The Saxons first appear in contemporary sources in AD 356. The name must have been given by the Romans to seaborne marauders on the British and Gallic coasts after their favourite weapon, the sax. Springer (2003; 2005) has shown that Saxons were never a tribe living on the west coast of Schleswig-Holstein. That misconception is based on the Geographica of Ptolemaeus (II, 11, 11 and 13), where originally ABIONEC (Tacitus' Aviones of Germania 40) must have been mentioned. This was subsequently copied as AΞONEC, translated as Axones and later 'improved' to Saxones, because that name was well known by then. The Germanic invaders of Britannia were largely Angles who therefore called their new homeland England. The name Saxones may have been used for German auxilia from north-west Germany in the late Roman army in Britannia. That may explain why the Anglo-Saxon monk Beda in the 8th century was unable to choose between Anglian or Saxon origin for the leaders of the first group of auxilia employed by the British leaders. For Beda the area of origin of the Antiqui Saxones stretched as far south as the Lippe, whereas Angulus, the area of origin of the Angles, seems to have been restricted to the coastal zones of Lower Saxony and Schleswig-Holstein (and not presentday Angeln on the east-coast of Schleswig-Holstein). The Adventus Saxonum is dated by an entry in the Gallic Chronicle of 452 to AD 441/2 (Muhlberger, 1983; Burgess, 1990). This date is confirmed by archaeological evidence.

Until about AD 350 the Frisii occupied the coastal areas between the mouths of the rivers Rhine and Ems. After that date the population of Holland and the western part of the province of Friesland dwindled considerably. In the eastern part of Friesland numbers dropped as well, whereas in Groningen and northern Drenthe population remained more or less stable. Re-population of Friesland and Noord-Holland started around AD 440, and after AD 455 (?) Frisians also occupied the coastal areas of Zuid-Holland south of the Rhine and of Zeeland. In the second half of the 7th century they occupied the still largely unpopulated coastal areas of the Lower Saxony. The Lex Frisionum of 803/4 mentions Frisians living between the Zwin in Zeeland and the mouth of the river Weser.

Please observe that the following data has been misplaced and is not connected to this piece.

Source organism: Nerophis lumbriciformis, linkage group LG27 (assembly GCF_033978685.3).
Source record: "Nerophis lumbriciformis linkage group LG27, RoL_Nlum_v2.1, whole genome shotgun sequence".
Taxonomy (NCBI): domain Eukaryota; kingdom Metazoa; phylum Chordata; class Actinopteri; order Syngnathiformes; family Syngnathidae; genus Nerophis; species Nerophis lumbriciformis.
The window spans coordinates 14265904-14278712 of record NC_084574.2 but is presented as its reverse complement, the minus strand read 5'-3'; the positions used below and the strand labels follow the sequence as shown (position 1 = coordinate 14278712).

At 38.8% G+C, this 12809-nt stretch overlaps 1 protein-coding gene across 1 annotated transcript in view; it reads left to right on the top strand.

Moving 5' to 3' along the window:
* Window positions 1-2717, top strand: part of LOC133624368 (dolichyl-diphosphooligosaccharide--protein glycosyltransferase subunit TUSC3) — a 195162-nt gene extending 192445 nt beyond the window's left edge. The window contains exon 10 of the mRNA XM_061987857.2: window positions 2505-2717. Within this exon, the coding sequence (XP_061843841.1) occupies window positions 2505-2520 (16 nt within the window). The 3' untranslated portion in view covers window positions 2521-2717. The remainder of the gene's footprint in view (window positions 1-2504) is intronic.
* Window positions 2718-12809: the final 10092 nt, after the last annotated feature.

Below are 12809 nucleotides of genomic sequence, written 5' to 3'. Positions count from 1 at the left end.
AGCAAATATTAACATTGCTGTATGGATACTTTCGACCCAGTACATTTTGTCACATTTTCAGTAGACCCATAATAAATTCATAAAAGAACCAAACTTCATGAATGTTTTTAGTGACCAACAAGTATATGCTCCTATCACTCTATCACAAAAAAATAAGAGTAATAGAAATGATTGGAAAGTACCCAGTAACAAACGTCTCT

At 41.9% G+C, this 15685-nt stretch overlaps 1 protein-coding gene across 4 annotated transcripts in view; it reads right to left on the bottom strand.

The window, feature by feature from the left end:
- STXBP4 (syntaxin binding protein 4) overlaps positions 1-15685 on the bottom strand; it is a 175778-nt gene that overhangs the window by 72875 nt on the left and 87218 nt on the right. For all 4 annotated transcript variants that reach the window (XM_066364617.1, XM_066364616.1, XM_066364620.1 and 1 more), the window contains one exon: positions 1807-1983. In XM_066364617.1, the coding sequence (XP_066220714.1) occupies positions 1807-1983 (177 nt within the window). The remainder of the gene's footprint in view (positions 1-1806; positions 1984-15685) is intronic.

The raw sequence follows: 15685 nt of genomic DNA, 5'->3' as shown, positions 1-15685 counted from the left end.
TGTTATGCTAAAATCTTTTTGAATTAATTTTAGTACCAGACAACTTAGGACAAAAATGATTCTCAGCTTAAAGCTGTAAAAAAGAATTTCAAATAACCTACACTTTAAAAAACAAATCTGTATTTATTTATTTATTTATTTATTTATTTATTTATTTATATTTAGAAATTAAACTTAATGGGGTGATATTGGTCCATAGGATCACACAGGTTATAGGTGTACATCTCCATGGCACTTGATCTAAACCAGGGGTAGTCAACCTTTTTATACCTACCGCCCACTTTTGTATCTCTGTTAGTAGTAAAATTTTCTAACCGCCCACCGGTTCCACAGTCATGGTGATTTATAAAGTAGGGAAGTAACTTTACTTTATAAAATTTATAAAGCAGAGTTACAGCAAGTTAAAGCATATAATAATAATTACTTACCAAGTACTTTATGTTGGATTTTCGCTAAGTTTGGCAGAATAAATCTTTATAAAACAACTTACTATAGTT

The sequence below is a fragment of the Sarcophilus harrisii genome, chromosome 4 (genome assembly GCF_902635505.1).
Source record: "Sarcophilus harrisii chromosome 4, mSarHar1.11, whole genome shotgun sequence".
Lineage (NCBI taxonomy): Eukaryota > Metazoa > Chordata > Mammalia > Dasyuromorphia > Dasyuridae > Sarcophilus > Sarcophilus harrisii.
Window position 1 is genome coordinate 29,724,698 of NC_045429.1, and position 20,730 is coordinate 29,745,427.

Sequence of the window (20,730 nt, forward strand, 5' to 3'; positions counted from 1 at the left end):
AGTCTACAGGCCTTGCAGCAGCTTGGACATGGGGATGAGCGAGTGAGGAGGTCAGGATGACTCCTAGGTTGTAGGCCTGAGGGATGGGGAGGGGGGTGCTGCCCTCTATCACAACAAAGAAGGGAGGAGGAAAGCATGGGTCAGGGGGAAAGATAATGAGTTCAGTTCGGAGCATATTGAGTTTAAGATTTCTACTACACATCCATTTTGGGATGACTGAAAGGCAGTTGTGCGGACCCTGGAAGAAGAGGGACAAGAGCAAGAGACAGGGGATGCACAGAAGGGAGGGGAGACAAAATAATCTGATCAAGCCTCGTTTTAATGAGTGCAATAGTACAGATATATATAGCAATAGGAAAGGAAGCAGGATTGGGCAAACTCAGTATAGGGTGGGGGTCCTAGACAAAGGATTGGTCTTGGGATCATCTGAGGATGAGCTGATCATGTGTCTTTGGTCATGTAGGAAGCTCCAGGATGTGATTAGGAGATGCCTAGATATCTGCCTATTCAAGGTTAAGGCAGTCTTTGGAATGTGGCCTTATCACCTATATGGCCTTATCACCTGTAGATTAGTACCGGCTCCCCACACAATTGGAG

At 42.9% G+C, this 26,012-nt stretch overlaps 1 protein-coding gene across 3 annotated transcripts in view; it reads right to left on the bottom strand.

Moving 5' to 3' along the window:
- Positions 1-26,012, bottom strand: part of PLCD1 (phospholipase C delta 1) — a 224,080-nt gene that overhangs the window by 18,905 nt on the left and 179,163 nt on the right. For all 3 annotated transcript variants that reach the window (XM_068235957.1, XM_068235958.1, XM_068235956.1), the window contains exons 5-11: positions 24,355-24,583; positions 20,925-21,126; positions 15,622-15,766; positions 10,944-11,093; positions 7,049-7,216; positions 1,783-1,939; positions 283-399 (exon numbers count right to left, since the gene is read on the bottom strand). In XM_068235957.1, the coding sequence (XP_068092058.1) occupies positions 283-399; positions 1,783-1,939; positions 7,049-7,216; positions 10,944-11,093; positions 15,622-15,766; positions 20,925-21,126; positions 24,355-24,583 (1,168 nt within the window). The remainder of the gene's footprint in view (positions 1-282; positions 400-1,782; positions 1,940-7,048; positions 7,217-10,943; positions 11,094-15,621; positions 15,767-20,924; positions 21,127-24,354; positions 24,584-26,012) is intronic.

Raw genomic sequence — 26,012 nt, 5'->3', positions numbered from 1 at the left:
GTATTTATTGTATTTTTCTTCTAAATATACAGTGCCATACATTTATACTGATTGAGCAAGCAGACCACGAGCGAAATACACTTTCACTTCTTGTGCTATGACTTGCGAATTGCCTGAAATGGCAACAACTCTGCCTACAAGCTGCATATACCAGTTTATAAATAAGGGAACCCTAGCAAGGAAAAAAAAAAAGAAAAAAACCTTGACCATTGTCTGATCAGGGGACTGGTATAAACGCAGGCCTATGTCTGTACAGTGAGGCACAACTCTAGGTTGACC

Chapter 4 deals with provincial Roman chronology in northern Gaul, and especially with its extension into the late 5th century. Of crucial importance is the short Forschungsbericht by Böhme (1987) in which he introduces the Fundgruppen A and B into which the grave goods of German soldiers and their wives in the western part of the empire can be divided. This Forschungsbericht replaces Böhme's monograph of 1974 and re-dates most of the material Böhme dealt with in1974. Strangely enough this Forschungsbericht has not got the attention it deserves, although the new dates have serious implications for chronology elsewhere, as well. Later Böhme (1994) dealt with the phase of the swords of type Krefeld and the sword-belt buckles of type Krefeld-Gellep and other products of late-Roman fabricae in the period c. AD 465-485. These products were formerly seen as early-Frankish/Alamannic.